with the Pontifical Council for the Family. At the present time, Fr. Frank
Pavone is working there as an official of the Council.
What is this Council and what are its duties?
The overall mission of the Catholic Church throughout the world is
coordinated by a number of Congregations and Councils in the Vatican, each of
which is assigned certain areas of responsibility. Assistance is thereby given
to the Holy Father in his role as the Universal Pastor of the Church. There is,
for example, a Congregation that oversees anything pertaining to the
administration of the Sacraments, another that oversees Catholic education, and
The activity of the Church for the defense of human life and for the pastoral
care of the family falls under the responsibility of the Pontifical Council for
Pope John Paul II created this council on May 9, 1981. During the previous
year, a special assembly of bishops in Rome had discussed the role of the
Christian family in the modern world.
The Council collaborates with the other departments in the Vatican and with
bishops throughout the world. It follows the activities of pro-life and
pro-family organizations throughout the world and assists them with the help of
the staff based in Rome as well as members and consultors throughout the world,
including married couples.
The specific focus of Priests for Life, namely, the defense of human life
from abortion and euthanasia, is one of the areas on which the Council for the
Family focuses. Other areas that the Council oversees include contraception, sex
education, the rights, theology, and spirituality of the family, and marriage
preparation. Part of the educational efforts of the Council includes publication
of its journal Familia et Vita.
Priests for Life acknowledges in a special way the leadership of the
President of the Pontifical Council for the Family, Alfonso Cardinal Lopez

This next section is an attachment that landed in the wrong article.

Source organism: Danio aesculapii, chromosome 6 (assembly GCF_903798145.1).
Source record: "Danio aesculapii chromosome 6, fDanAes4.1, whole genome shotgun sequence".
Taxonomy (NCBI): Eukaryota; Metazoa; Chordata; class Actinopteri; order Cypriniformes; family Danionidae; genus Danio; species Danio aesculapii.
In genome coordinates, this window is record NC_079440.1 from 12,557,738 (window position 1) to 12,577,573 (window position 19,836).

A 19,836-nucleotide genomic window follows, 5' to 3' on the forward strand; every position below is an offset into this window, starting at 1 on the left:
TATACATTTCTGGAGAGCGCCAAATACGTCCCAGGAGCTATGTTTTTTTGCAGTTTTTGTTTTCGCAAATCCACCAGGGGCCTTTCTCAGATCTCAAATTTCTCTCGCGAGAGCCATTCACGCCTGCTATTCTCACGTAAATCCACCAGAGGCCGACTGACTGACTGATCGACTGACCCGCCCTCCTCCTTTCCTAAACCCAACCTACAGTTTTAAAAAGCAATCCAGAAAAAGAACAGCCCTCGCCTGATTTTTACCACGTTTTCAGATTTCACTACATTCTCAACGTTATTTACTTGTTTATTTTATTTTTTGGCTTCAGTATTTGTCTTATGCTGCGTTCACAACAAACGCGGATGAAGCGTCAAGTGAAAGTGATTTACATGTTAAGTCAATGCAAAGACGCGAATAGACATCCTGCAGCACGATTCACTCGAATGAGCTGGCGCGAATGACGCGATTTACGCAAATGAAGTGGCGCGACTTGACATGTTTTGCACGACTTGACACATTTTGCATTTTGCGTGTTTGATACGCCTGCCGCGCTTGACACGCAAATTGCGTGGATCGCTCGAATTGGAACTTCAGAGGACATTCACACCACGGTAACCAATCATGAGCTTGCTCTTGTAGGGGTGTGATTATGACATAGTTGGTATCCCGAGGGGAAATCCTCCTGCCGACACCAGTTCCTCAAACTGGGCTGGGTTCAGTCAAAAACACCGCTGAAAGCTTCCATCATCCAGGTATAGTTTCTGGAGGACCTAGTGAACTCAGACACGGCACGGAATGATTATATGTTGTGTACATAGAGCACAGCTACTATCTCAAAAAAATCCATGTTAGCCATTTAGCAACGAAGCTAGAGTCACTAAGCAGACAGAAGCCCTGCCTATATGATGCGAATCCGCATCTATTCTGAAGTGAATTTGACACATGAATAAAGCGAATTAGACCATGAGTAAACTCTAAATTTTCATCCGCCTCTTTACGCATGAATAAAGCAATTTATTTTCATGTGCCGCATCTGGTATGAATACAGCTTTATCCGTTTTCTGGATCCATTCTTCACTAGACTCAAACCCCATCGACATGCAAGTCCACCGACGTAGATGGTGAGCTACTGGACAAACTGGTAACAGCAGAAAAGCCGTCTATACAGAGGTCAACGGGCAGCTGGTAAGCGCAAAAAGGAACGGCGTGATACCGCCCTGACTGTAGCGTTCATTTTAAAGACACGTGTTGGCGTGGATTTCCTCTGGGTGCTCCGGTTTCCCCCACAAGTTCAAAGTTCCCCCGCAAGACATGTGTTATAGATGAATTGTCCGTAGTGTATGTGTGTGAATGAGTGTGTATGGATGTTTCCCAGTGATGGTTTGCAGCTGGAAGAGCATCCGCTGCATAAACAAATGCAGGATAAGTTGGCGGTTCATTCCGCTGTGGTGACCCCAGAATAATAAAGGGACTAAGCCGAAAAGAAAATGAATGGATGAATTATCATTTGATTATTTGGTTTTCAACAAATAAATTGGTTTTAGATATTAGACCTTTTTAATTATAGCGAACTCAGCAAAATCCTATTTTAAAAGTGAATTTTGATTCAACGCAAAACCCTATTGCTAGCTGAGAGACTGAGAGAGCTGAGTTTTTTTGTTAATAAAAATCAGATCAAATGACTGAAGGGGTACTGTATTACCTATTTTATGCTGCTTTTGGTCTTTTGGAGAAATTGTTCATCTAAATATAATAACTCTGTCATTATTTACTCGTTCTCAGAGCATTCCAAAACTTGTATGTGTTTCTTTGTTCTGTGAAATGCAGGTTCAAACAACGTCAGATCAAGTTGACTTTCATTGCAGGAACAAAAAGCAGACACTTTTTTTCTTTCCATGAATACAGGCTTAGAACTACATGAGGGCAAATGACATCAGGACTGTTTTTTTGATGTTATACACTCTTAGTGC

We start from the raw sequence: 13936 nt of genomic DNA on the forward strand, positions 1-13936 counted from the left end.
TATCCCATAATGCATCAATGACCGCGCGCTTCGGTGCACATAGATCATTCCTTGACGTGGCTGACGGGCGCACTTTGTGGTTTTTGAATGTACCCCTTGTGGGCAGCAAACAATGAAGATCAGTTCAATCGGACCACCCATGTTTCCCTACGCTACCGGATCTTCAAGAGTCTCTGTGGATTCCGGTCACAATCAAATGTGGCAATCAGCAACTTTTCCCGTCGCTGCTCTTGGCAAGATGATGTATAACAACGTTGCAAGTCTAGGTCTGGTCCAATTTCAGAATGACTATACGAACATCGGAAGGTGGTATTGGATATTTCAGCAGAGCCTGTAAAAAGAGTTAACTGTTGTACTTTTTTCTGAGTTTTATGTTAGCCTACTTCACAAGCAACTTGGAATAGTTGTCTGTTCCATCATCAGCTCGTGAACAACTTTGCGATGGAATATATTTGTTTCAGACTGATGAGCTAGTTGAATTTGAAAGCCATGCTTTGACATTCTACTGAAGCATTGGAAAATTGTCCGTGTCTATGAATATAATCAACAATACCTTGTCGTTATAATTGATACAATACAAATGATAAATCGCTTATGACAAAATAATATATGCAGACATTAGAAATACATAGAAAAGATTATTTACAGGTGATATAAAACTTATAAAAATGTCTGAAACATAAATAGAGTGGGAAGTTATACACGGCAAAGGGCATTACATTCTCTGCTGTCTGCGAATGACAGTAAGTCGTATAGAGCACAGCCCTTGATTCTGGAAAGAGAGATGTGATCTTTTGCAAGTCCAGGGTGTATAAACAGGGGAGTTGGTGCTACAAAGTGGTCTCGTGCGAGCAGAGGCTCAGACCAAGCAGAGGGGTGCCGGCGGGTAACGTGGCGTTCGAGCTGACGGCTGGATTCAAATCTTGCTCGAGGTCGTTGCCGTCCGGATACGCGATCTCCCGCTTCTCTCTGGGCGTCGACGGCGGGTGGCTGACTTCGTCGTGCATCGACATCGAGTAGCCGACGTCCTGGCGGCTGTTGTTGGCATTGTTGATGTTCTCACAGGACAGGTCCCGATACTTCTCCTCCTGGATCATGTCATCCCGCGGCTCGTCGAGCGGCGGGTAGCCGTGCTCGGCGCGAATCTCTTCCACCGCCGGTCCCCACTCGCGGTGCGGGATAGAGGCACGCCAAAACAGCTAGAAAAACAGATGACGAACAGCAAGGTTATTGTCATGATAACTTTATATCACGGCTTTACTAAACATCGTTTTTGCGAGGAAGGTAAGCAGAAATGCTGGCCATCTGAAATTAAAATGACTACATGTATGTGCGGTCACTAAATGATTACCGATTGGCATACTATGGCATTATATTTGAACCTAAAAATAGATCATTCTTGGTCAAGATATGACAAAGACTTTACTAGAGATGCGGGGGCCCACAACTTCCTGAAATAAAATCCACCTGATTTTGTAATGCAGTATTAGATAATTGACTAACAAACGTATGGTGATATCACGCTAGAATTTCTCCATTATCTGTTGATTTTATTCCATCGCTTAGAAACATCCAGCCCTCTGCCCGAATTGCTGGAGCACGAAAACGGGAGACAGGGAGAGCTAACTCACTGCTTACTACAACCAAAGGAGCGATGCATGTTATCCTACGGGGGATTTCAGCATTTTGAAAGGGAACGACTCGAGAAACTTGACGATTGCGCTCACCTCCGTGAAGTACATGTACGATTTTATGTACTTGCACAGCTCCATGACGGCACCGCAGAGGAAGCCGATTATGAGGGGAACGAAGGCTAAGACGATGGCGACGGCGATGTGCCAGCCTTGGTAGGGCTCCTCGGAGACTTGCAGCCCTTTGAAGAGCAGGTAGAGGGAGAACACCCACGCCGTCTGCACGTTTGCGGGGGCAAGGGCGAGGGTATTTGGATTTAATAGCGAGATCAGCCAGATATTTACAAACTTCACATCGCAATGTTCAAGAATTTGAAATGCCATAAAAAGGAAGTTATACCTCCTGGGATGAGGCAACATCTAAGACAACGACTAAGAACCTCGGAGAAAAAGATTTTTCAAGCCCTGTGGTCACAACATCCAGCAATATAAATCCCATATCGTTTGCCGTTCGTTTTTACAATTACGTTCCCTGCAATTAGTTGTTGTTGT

Trujillo. He has been a prophetic voice in the Church for years on the dignity
and rights of the human person. We look forward to his continued leadership and
likewise thank him for his support of Priests for Life, on whose advisory board
he has served from the beginning.
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Priests for Life Responds to Religious Coalition for
Sadly, there exists in our nation a group called the "Religious Coalition
for Reproductive Choice" (formerly called the Religious Coalition for Abortion
Rights). It has representatives from about 38 denominations, and claims that the
right to choose abortion is consistent with the Gospel.
The member group which claims to be Catholic is "Catholics for a Free
Choice." In 1993, however, the United States bishops formally declared that
Catholics for a Free Choice "has no affiliation, formal or otherwise, with
the Catholic church....many people, including Catholics, may be led to believe
that it is an authentic Catholic organization. It is not."
Having examined the literature of the Religious Coalition for Reproductive
Choice, Fr. Frank Pavone has issued the following statement:
Choice in Christ
A Statement in Response to the "Religious Coalition for
Fr. Frank Pavone
Priests for Life
As ministers of the Gospel of Life, Priests for Life are
concerned about misrepresentations of that Gospel by those who profess Christian
faith and at the same time promote a "reproductive choice" of the destruction of
human life by abortion. This "pro-choice" stance is defended by invoking freedom
of religious belief and conscience, individual liberty, and the defense of the
health and wholeness of the mother carrying the child.
What is the Choice?
We certainly support "reproductive freedom" in the sense that
a man and woman must be free from coercion in making, before God, the personal
judgment about the number and spacing of children they will bear.
But there is a big difference between choosing to have